If you are a United States citizen and are currently a member of CBP’s eligible Trusted Traveler programs (Global Entry, SENTRI, NEXUS), you are automatically qualified to participate in the TSA Pre ™ pilot as long as you are flying on a participating airline at a participating airport. (If you’re a more frequent flyer with Delta or American, you must opt in to the program by responding to the communication sent to you, which is why it’s important to find that email and follow the directions in it.)

In other words, if you do not fly frequently — and most low-income and middle-income Americans cannot afford to — you would not be allowed to take part in this public government program.  In true crony capitalist fashion, the precheck program blurs the line between the government’s security function and the airlines’ purely commercial frequent flier programs.

The precheck program is advertised as an experimental program, holding out the possibility that after a period in which they are subject to more scrutiny than affluent business travelers, low-income grandmothers traveling to visit their grandchildren at last will be able to take part.  More likely, the precheck program would never be extended to the masses rather than the classes.  It would simply become another permanent perk of the elite, whose members would have no incentive to lobby for democratizing the program — rather the contrary.

But wouldn’t it help an overburdened airport security system to reduce the number of people to be rigorously screened by TSA?  Not if it means more screening for low-income grandmothers and less for frequent business travelers.  Indeed, as anti-terrorist measures, trusted traveler programs allowing affluent people who are frequent international travelers to be subjected to fewer security procedures might well backfire. Osama bin Laden and Mohamad Atta were members of the affluent social and educational elites in their countries who lived abroad and traveled frequently.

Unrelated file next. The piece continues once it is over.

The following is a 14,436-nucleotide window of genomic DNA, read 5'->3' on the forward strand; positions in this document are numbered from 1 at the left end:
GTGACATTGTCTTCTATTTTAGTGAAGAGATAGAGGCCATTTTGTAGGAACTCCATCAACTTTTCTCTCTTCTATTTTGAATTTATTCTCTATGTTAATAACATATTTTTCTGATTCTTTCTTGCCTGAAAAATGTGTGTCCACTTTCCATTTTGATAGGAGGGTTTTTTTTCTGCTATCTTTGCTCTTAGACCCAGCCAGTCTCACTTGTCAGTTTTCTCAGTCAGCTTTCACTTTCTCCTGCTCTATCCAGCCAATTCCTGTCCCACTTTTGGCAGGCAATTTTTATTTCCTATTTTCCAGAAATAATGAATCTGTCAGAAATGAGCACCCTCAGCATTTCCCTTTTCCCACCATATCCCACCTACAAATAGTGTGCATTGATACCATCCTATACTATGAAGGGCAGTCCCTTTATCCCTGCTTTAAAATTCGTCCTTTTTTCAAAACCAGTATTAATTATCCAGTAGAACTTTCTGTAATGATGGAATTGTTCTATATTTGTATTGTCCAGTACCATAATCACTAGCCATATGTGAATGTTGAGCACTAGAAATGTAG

These “trusted traveler” systems will not make America safer. Their unacknowledged purpose is to create yet another area of American society that is privatized and segregated by class, to the benefit of the mostly white economic overclass.

Very well then. Why don’t we just make the new class-based discrimination official? Instead of leaving it to airlines and other corporations to construct the new apartheid piecemeal and informally, let the government issue a Premium Elite Citizen Card, valid for multiple purposes. For the right price, a price carefully calculated to be unaffordable by the majority of Americans, those willing and able to pay would be allowed to cut in line, not only at airports, but everywhere: at taxi stands, movie theaters, restaurants. All they would have to do is flash their Premium Elite Citizen Card to force the rabble to step aside and make way.  The degeneration of America’s democracy into a banana republic would be complete, once the Land of the Free became the Land of the Free Points With Membership.

Michael Lind is the author of Land of Promise: An Economic History of the United States and co-founder of the New America Foundation.

More Related Stories

Featured Slide Shows

  • Share on Twitter
  • Share on Facebook
  • 1 of 11
  • Close
  • Fullscreen
  • Thumbnails

    Ten spectacular graphic novels from 2014

    Beautiful Darkness by Fabien Vehlmann & Kerascoët
    Kerascoët's lovely, delicate pen-and-watercolor art -- all intricate botanicals, big eyes and flowing hair -- gives this fairy story a deceptively pretty finish. You find out quickly, however, that these are the heartless and heedless fairies of folk legend, not the sentimental sprites beloved by the Victorians and Disney fans. A host of tiny hominid creatures must learn to survive in the forest after fleeing their former home -- a little girl who lies dead in the woods. The main character, Aurora, tries to organize the group into a community, but most of her cohort is too capricious, lazy and selfish to participate for long. There's no real moral to this story, which is refreshing in itself, beyond the perpetual lessons that life is hard and you have to be careful whom you trust. Never has ugly truth been given a prettier face.